While THE STORY OF VERNON AND IRENE CASTLE was reportedly not a successful film when released, it has gained some status in later years. Thanks to this movie alone, the names of Vernon and Irene Castle would definitely be forgotten. While they're almost virtually forgotten, their names in the title would help them remain somewhat notable to future generations to come, for as long as this movie continues to be available for viewing. THE STORY OF VERNON AND IRENE CASTLE is not only part of the Astaire and Rogers series, it's also a part of them. A sad film in many ways, particularly with its unhappy ending, it was an end of the Astaire and Rogers era, and they knew it. One can actually feel it by watching their performance. Astaire and Rogers show warmth in their infrequent kissing scenes, and Rogers herself is altogether excellent in her performance from a youngster in the early portion of the story to her devoted and mature wife towards the end. The costumes and everything else used in this production, as close to accuracy as possible, recaptured the bygone 1910 era. The musical interludes, while plentiful, are actually brief, with one segment done in a ten minute montage featuring a handful of instrumental dance music. All this and many more help this production another one of the best presented by Astaire and Rogers. While not their last, the team would be reunited in one more musical ten years later, THE BARKLEYS OF Broadway (MGM, 1949), once again playing a husband and wife dance team, but this time as fictional characters.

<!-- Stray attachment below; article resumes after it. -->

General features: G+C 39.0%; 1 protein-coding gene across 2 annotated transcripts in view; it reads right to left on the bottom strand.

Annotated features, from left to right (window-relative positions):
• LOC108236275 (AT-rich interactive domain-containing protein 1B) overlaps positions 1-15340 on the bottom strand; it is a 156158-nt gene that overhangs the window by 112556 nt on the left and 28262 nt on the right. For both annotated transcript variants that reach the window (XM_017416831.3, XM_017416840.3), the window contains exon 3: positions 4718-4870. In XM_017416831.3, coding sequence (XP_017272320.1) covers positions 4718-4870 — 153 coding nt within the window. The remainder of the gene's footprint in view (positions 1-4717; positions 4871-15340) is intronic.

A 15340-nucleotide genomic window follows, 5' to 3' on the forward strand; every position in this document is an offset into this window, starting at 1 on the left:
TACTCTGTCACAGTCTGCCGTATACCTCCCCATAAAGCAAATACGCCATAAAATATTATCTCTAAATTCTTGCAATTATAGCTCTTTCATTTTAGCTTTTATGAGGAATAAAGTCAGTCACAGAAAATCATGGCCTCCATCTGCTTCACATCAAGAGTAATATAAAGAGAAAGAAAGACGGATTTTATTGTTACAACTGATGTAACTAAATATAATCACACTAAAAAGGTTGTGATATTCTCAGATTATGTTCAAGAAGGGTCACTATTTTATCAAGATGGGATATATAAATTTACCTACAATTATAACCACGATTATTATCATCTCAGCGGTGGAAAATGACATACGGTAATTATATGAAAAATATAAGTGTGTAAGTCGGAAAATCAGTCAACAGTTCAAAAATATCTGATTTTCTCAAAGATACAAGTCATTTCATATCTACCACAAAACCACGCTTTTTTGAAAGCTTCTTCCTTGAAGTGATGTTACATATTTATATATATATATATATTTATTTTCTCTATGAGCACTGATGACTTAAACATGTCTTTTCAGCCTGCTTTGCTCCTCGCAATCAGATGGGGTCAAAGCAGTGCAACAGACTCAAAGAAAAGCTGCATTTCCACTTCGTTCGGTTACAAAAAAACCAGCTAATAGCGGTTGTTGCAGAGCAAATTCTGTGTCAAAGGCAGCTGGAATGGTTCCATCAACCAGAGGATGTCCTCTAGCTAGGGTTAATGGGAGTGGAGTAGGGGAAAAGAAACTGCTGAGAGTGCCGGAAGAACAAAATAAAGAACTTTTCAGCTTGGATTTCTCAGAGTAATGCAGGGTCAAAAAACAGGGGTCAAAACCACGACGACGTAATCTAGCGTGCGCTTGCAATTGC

Also seen in the supporting cast are Etienne Girardot as Papa Aubel; Victor Varconi as The Grand Duke; Rolfe Sedal as Emil Aubel; Donald MacBride as the Hotel Manager; and in cameo, actor Roy D'Arcy as himself, appearing in the Hollywood segment in which Irene Castle stars in a silent motion picture, PATRIA. Walter Brennan and Edna May Oliver are an added asset in both tender moments and comedy as the middle-aged other couple acting part as both friends and agents to the Castles.
THE STORY OF VERNON AND IRENE CASTLE, available on video cassette, later on DVD, and once shown on American Movie Classics, occasionally plays on Turner Classic Movies. In recent years, deleted scenes including French vocalist singing and sounding like Maurice Chevalier to the tune "Darktown Strutters Ball," have been restored, along with the original RKO Radio logo and closing credits replacing the sold to television logo of MOVIETIME or C&C Television that were used for commercial TV prior to 1984, along with its closing cast credits.
While not 100 percent accurate, with some character names being fictitious, the movie itself is straight forward, right to the point, and at 94 minutes, hardly has any time to bore its viewers. (****)